Gender and corruption in Nigerian politics
This article explores the relationships, or the lack thereof, between gender and grand corruption in Nigeria. Methodologically, Butler’s theory of subject formation/performativity, and Kothari’s critique of participation, was used to interrogate selected Nigerian grand corruption literature and public indictment records. The objective was to tease-out and explain under-emphasized influences on grand corruption, such as the roles of godfathers, women’s political socialization and self-interests. Findings indicate that powerful political, cultural, military and industrial godfathers and mothers regulate aspirants’ selection, electoral funding, appointments and extraconstitutional protection from prosecution when they engage in grand corruption. Godfathers regulate political participation in a manner that encourage protégées fantasies about, and imitative adoption of their patrons’ corrupt worldviews and practices. Consequently, godfather political socialization, extra-constitutional pressures on office holders, and crass materialist accumulation interests of indicted female leaders seem to matter more than the gender binary.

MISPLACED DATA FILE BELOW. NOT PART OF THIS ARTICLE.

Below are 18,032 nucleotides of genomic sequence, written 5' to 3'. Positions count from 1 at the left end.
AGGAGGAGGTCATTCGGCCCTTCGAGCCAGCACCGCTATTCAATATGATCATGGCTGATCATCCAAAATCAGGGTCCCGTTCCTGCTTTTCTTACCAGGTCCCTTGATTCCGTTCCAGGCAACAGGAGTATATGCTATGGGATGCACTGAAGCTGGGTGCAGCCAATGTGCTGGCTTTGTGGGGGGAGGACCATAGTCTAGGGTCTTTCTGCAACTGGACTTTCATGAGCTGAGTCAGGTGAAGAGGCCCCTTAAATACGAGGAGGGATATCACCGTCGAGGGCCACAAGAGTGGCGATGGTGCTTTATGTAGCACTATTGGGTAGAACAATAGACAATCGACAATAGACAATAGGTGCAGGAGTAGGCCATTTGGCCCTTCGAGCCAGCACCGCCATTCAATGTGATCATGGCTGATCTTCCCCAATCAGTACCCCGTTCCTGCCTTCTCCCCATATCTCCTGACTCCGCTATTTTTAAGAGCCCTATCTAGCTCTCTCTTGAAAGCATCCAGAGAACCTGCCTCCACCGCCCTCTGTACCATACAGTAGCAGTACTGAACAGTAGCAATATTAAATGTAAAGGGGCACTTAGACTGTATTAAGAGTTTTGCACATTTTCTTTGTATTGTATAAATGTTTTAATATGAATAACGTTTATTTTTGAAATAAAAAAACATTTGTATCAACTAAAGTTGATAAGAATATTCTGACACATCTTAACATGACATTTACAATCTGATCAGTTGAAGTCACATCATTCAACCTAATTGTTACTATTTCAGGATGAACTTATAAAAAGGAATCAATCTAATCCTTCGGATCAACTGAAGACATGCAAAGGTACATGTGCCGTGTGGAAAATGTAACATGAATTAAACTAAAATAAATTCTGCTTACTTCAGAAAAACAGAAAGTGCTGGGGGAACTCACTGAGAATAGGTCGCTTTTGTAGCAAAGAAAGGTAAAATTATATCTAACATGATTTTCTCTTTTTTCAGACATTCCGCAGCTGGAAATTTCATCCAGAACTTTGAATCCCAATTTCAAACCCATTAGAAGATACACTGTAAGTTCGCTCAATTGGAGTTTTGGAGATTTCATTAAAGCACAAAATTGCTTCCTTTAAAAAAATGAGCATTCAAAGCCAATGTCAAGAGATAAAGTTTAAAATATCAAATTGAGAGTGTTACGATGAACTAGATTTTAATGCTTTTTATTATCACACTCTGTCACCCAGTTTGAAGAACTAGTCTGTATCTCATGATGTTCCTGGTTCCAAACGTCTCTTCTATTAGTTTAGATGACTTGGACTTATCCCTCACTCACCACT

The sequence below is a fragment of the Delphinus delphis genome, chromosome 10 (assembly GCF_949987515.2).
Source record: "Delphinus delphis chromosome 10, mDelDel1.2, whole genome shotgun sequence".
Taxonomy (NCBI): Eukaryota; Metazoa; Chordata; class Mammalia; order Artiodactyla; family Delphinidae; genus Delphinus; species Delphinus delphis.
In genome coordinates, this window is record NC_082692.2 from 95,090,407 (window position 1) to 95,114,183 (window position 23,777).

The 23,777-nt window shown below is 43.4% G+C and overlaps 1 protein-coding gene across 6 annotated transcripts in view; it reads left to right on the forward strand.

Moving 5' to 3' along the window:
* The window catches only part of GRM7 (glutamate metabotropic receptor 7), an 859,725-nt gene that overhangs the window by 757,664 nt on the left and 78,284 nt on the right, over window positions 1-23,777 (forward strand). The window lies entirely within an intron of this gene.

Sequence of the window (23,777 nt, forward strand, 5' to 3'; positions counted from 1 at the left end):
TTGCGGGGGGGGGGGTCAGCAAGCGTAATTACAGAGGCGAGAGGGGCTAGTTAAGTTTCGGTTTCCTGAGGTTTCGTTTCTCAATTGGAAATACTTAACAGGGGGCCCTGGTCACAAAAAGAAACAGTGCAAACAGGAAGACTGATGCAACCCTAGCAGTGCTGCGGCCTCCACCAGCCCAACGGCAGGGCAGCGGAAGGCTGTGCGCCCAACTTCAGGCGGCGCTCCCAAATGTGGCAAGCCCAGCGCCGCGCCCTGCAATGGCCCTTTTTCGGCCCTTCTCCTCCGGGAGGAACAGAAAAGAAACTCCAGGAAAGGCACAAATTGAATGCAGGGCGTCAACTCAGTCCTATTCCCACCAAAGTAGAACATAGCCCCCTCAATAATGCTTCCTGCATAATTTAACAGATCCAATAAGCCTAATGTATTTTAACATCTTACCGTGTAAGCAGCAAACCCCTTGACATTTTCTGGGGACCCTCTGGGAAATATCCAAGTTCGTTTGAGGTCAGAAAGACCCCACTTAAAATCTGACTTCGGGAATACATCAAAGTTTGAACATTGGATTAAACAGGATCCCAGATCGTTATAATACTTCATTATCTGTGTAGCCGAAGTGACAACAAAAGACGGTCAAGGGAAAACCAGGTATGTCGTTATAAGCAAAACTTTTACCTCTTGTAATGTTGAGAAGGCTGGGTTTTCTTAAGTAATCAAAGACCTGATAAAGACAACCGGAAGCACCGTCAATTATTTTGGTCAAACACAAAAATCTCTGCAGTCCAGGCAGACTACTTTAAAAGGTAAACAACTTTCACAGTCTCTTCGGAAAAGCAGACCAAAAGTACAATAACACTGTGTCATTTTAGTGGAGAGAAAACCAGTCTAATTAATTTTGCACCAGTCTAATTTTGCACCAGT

Keywords: Nigeria; Godfathers; Subjection; Gender; Corruption